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Suppose all my sensitive traffic is handled over a https connection. Further assume, I've no interest in hiding which sites I visit just want to hide the sensitive contents. i.e. If an adversary knew the fact that I did a dns lookup for foobar.com that doesn't affect me.

Now is there any special advantage to using a VPN?

I mean there's a distinction between anonymity vs security right? If I want anonymity I might use something like tor.

If I want to access geo-restricted content (say) then I might see why I would use a VPN that makes my traffic seem to originate for a US IP even if I am located in (say) Saudi Arabia.

Or if I want to access legacy software that only works over the office intranet and it's rather simple to make it seem like my remote laptop is virtually within the office intranet than to go about modifying all legacy software individually.

But other than these use cases is there any fundamental benefit to using a VPN over just https?

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If all you do is surfing the web and all the surfing you do is already protected with https and you only care about encrypting the traffic but don't care that somebody might see which sites you visit and when and if you can be sure that your https is not intercepted by some local antivirus, local malware/adware or some enterprise firewall or you don't care, then it is enough to use https.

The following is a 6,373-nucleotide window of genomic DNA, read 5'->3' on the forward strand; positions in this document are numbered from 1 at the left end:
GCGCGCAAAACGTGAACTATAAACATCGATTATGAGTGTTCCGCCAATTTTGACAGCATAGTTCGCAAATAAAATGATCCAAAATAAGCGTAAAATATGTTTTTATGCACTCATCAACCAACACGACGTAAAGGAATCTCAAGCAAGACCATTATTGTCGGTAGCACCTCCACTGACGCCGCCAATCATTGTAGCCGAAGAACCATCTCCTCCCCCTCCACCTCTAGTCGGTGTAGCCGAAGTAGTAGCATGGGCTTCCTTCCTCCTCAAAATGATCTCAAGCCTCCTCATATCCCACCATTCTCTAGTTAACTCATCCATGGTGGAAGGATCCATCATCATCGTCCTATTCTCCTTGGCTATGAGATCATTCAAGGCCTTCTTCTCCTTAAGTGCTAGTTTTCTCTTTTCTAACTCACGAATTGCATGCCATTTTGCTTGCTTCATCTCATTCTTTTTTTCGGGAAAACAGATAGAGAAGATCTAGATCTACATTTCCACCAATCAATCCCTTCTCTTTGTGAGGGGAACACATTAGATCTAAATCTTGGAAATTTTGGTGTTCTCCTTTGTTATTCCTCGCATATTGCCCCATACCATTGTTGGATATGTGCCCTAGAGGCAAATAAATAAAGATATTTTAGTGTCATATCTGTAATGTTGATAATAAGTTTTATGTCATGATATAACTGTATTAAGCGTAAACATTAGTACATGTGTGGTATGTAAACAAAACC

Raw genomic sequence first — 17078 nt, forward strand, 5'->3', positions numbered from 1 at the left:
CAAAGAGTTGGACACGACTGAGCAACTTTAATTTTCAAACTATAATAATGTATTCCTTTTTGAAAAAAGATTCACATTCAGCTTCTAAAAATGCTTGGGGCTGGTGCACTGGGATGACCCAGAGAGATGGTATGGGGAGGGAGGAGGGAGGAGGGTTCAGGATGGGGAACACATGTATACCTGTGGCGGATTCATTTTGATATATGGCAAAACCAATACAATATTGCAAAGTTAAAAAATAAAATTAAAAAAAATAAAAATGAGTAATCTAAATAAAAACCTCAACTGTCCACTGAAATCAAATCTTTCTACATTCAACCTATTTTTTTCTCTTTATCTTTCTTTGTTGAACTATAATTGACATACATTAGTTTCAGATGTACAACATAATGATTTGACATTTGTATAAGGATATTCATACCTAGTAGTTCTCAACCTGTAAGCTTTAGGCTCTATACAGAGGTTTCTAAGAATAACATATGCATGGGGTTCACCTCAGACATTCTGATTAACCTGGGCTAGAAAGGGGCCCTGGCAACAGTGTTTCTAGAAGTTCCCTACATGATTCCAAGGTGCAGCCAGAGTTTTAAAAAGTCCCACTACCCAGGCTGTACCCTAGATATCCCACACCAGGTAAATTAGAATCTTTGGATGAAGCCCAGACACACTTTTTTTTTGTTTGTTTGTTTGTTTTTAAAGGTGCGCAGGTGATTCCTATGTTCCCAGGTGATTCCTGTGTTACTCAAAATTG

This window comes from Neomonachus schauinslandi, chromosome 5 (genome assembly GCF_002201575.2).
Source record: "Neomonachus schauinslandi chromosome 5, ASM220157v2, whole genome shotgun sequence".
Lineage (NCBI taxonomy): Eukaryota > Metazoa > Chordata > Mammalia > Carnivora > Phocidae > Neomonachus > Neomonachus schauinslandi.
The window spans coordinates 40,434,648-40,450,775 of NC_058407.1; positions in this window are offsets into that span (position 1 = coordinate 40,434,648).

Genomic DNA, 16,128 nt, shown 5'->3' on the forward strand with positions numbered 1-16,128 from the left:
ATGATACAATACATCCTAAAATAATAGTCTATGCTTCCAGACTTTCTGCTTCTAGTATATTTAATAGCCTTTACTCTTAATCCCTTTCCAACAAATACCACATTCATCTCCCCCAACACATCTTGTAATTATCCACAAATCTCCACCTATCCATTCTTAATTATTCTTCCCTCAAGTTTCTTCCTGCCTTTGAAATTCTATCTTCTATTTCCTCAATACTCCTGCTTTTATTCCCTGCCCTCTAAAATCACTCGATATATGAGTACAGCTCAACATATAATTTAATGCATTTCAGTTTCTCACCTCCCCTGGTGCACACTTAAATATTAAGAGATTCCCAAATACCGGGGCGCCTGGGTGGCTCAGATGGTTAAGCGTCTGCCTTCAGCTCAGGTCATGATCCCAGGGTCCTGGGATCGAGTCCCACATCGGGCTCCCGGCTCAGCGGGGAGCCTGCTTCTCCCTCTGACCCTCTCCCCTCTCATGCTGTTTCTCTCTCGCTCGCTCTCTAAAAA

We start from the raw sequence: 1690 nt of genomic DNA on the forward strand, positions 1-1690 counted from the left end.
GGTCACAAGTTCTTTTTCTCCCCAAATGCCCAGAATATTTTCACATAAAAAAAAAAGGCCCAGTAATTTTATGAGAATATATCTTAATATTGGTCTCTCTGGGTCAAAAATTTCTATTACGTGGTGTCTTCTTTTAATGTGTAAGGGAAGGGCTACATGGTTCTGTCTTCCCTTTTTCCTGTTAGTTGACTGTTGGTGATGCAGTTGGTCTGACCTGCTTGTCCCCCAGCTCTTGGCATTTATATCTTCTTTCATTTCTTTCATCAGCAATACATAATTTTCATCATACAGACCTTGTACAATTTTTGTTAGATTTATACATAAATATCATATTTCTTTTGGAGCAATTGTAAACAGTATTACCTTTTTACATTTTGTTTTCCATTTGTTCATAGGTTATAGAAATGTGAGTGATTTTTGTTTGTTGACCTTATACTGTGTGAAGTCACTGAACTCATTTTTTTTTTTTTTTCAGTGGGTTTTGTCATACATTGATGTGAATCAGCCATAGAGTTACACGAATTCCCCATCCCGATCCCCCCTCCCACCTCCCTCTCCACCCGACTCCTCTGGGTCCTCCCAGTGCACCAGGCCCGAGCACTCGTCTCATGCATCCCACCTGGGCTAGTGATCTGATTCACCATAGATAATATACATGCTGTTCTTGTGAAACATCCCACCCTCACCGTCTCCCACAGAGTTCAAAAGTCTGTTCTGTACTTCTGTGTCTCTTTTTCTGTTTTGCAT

If any of these conditions are not met a VPN might make sense depending on what you do. And note that a VPN is no replacement for https: https provides end to end protection while VPN offers no protection after the traffic leaves the VPN endpoint which is usually not the endpoint of the connection.

  • Thanks Steffen! I agree. But one quibble: If a local malware is capable of intercepting https traffic before it gets encrypted then neither is a VPN going to save me right? i.e. If the local machine is compromised then all bets are off, right? https / VPN are both rendered ineffective. Correct? – curious_cat Feb 19 '17 at 7:21
  • @curious_cat: that's correct. If the local machine is compromised the attacker might even use a browser extension/inject to grab the data before encryption. – Steffen Ullrich Feb 19 '17 at 7:31

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